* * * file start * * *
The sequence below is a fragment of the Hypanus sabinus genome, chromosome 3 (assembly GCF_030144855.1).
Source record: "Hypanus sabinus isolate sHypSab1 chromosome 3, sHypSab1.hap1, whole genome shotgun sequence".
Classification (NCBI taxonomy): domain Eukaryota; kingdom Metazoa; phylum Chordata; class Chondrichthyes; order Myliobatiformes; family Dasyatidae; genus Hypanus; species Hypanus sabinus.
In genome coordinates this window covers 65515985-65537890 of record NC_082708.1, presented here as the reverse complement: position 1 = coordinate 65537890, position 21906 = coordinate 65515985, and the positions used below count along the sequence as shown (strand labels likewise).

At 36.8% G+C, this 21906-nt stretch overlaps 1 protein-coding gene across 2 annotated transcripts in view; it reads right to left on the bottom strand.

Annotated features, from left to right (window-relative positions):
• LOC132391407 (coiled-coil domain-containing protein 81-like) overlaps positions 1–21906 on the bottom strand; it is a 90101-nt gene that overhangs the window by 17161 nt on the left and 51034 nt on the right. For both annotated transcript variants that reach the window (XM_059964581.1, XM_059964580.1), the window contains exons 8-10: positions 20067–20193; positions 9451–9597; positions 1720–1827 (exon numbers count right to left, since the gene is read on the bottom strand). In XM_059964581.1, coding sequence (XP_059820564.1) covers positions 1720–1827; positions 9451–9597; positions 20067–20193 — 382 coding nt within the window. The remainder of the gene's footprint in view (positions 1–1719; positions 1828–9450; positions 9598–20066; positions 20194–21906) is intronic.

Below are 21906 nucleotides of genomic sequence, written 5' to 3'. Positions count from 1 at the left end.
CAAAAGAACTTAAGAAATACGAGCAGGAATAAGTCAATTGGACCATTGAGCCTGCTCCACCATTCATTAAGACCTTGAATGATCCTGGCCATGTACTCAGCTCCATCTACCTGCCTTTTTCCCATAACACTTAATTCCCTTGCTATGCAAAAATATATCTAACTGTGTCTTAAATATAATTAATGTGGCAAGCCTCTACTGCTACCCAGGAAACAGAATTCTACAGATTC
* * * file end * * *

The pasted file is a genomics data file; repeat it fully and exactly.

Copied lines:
The sequence below is a fragment of the Hypanus sabinus genome, chromosome 3 (assembly GCF_030144855.1).
Source record: "Hypanus sabinus isolate sHypSab1 chromosome 3, sHypSab1.hap1, whole genome shotgun sequence".
Classification (NCBI taxonomy): domain Eukaryota; kingdom Metazoa; phylum Chordata; class Chondrichthyes; order Myliobatiformes; family Dasyatidae; genus Hypanus; species Hypanus sabinus.
In genome coordinates this window covers 65515985-65537890 of record NC_082708.1, presented here as the reverse complement: position 1 = coordinate 65537890, position 21906 = coordinate 65515985, and the positions used below count along the sequence as shown (strand labels likewise).

At 36.8% G+C, this 21906-nt stretch overlaps 1 protein-coding gene across 2 annotated transcripts in view; it reads right to left on the bottom strand.

Annotated features, from left to right (window-relative positions):
• LOC132391407 (coiled-coil domain-containing protein 81-like) overlaps positions 1–21906 on the bottom strand; it is a 90101-nt gene that overhangs the window by 17161 nt on the left and 51034 nt on the right. For both annotated transcript variants that reach the window (XM_059964581.1, XM_059964580.1), the window contains exons 8-10: positions 20067–20193; positions 9451–9597; positions 1720–1827 (exon numbers count right to left, since the gene is read on the bottom strand). In XM_059964581.1, coding sequence (XP_059820564.1) covers positions 1720–1827; positions 9451–9597; positions 20067–20193 — 382 coding nt within the window. The remainder of the gene's footprint in view (positions 1–1719; positions 1828–9450; positions 9598–20066; positions 20194–21906) is intronic.

Below are 21906 nucleotides of genomic sequence, written 5' to 3'. Positions count from 1 at the left end.
CAAAAGAACTTAAGAAATACGAGCAGGAATAAGTCAATTGGACCATTGAGCCTGCTCCACCATTCATTAAGACCTTGAATGATCCTGGCCATGTACTCAGCTCCATCTACCTGCCTTTTTCCCATAACACTTAATTCCCTTGCTATGCAAAAATATATCTAACTGTGTCTTAAATATAATTAATGTGGCAAGCCTCTACTGCTACCCAGGAAACAGAATTCTACAGATTC